Fortunately you can improve your signal by using a signal booster.
Cell Phone Signal Boosters
One of the first things we purchased when we got on the road was a signal booster for our smart phones. Our cradle signal booster is one of the best and most useful things we own! We’ve gone from no bars to some bars and have many times gone from 1X or 3G to 4G data just from slipping our phone in the cradle.
A cell phone signal booster of some kind is a must for living this lifestyle in our opinion. We simply couldn’t work without it! Our cradle booster was originally made by Wilson Electronics – now WeBoost. We recommend their products and have heard similar positive feedback from everyone we’ve talked to.
The limitation to cradle boosters is that you can only use one device at a time. To remedy this, weBoost also makes an area signal booster designed for RVs – the weBoost RV 4G. This uses an outdoor to indoor antenna that re-broadcasts signals inside an area of your RV. Note that it won’t fill your entire RV – the indoor antenna only broadcasts about 5 feet so as to not interfere with the outdoor antenna.
Note – Signal boosters can only boost cellular signals. They can’t create a signal where there isn’t one. Most negative reviews of this product come from people who try to boost a non-existent signal.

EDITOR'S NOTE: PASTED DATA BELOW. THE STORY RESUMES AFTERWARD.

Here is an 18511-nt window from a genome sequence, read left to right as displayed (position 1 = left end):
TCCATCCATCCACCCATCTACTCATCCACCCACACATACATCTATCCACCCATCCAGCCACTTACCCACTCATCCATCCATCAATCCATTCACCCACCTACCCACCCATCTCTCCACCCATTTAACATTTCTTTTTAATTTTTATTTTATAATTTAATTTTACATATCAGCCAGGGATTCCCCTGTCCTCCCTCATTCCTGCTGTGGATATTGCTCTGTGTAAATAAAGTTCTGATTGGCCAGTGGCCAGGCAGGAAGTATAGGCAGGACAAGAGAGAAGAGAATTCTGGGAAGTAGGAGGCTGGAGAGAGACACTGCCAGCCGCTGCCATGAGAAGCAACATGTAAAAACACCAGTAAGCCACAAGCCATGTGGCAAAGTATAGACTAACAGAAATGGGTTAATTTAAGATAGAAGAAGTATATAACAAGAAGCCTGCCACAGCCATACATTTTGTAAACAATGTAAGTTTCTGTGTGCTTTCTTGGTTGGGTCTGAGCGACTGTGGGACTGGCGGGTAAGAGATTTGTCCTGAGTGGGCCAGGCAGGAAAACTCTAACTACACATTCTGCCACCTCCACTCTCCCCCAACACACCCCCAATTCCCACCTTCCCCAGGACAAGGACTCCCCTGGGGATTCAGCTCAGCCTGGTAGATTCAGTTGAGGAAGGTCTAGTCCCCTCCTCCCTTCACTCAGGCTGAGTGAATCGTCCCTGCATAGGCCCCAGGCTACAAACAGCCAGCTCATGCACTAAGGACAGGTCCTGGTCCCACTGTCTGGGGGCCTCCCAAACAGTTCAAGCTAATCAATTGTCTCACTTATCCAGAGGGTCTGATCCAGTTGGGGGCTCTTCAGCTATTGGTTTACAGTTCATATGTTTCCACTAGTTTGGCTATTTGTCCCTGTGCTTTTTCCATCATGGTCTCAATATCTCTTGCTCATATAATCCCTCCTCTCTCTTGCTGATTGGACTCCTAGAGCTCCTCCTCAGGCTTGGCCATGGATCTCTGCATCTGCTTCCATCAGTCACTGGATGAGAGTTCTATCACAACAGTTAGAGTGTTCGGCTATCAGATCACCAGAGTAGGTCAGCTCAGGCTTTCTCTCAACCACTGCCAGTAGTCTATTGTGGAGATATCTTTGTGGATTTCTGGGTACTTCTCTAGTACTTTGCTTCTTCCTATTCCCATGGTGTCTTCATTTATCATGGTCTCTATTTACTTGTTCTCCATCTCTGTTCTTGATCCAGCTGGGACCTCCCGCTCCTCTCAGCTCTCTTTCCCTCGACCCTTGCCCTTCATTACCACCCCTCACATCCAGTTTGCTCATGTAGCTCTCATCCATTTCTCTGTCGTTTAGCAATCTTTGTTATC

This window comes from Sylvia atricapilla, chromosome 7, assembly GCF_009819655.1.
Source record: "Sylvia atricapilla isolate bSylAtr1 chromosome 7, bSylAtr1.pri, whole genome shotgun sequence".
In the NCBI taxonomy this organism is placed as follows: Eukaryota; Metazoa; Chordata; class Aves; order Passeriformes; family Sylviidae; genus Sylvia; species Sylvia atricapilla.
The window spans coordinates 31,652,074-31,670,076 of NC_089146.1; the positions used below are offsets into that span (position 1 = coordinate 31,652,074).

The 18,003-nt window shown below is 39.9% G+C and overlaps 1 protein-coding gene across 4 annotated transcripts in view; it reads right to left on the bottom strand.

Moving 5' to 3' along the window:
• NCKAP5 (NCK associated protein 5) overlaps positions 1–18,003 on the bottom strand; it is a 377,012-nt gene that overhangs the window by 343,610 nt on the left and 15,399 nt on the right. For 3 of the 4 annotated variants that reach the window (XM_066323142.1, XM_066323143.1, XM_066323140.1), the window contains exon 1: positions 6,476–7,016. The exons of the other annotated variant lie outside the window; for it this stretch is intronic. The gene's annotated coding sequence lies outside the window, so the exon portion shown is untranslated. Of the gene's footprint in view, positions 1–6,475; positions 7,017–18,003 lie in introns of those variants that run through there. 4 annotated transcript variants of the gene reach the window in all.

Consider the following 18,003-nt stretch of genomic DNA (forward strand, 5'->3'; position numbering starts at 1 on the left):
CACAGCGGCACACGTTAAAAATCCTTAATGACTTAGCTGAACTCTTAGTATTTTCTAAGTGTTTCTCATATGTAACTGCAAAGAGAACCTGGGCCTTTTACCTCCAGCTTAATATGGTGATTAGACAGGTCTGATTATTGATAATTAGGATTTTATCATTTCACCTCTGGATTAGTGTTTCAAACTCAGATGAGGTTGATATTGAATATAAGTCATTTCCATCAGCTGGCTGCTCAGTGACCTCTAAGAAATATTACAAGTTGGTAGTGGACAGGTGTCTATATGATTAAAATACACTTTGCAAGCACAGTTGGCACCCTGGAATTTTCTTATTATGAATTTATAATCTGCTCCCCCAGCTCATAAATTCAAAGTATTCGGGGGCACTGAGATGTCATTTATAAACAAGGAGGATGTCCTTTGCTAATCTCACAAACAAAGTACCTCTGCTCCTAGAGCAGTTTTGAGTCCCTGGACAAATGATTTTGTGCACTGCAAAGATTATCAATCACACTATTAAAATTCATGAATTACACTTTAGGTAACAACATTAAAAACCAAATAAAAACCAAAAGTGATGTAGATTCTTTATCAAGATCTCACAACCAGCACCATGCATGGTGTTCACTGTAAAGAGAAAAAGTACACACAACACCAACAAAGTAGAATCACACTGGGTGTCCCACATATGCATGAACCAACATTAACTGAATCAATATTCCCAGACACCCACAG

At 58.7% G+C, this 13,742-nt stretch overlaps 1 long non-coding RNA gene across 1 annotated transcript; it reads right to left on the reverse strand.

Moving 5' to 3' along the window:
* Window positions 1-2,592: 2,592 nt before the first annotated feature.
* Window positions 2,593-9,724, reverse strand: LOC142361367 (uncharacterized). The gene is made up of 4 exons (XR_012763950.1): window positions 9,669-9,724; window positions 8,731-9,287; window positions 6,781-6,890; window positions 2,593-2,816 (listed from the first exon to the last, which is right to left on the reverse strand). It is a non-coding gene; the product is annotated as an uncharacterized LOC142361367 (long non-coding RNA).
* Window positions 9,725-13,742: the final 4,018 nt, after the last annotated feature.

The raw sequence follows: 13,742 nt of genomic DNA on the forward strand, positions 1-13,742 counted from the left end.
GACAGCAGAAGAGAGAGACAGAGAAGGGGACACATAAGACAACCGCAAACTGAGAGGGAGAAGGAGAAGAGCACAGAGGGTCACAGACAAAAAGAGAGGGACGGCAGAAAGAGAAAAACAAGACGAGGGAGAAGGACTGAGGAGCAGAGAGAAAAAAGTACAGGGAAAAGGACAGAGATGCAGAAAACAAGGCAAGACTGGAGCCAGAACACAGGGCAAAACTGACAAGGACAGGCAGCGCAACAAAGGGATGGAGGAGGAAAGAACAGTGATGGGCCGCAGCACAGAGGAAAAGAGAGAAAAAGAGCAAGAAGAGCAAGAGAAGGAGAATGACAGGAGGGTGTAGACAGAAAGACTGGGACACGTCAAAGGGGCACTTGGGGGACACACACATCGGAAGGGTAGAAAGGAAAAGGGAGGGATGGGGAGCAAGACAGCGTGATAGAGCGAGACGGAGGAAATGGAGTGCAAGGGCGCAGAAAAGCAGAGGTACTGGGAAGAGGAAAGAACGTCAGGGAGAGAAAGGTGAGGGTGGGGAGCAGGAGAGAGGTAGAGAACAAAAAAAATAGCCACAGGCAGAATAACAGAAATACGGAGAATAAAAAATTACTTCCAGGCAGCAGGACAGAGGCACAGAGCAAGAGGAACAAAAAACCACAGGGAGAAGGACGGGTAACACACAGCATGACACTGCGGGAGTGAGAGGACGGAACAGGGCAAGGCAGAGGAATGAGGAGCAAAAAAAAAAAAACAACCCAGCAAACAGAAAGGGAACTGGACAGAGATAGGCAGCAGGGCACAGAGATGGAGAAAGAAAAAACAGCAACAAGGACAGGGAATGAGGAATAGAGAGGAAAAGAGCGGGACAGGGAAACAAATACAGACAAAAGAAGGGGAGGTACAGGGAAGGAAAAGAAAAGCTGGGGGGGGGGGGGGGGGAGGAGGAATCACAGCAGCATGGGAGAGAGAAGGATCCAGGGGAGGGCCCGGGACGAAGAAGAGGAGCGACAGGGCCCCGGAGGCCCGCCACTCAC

Satellite Internet Options for RVers
As of this writing your satellite options for internet are pretty limited. Hughesnet is the only provider I’m aware of, and up until now service to RVers has been expensive, slow, and spotty – when it’s been available at all.
Satellite dishes for satellite internet used to cost $5000+, but recently the price and availability has improved. I’ve seen dishes for around $1,000, although I’m unaware of any current satellite service provider who works with full-time RVers. I’ve heard that Real Time Communications does (http://www.rtc-vsat.com/), but their website and information aren’t very reassuring.
Also, as mentioned Satellite Internet tends to be slow and expensive. Plans used to start at $100/month for about 20GB worth of data – and data speeds were far slower than 4G.
That should change this year, as Hughesnet recently launched a new satellite to provide better coverage to more parts of the United States. Stay tuned and I’ll update this section if and when better options become available.
This is at least a good overview of your options for staying connected to the internet as an RVer, and I hope you find it useful.
For those who are curious: We both use Verizon and both still use Samsung Galaxy Note 4s. We’d planned on updating, but our current phones still work great thanks to replacement Anker Batteries. That and the new Note 7s were exploding and catching fire!
As mentioned we also use a cell phone signal booster, and in combination with our phones we almost always have internet access.
We use the internet for everything from working, to planning day trips, to planning the next leg of our travels. We even use the web to find places to eat and places to shop for groceries. We couldn’t imagine our lives without it – internet access is a must!
Please let me know if you have any questions about any of this in the comments, and until next time, happy trekking!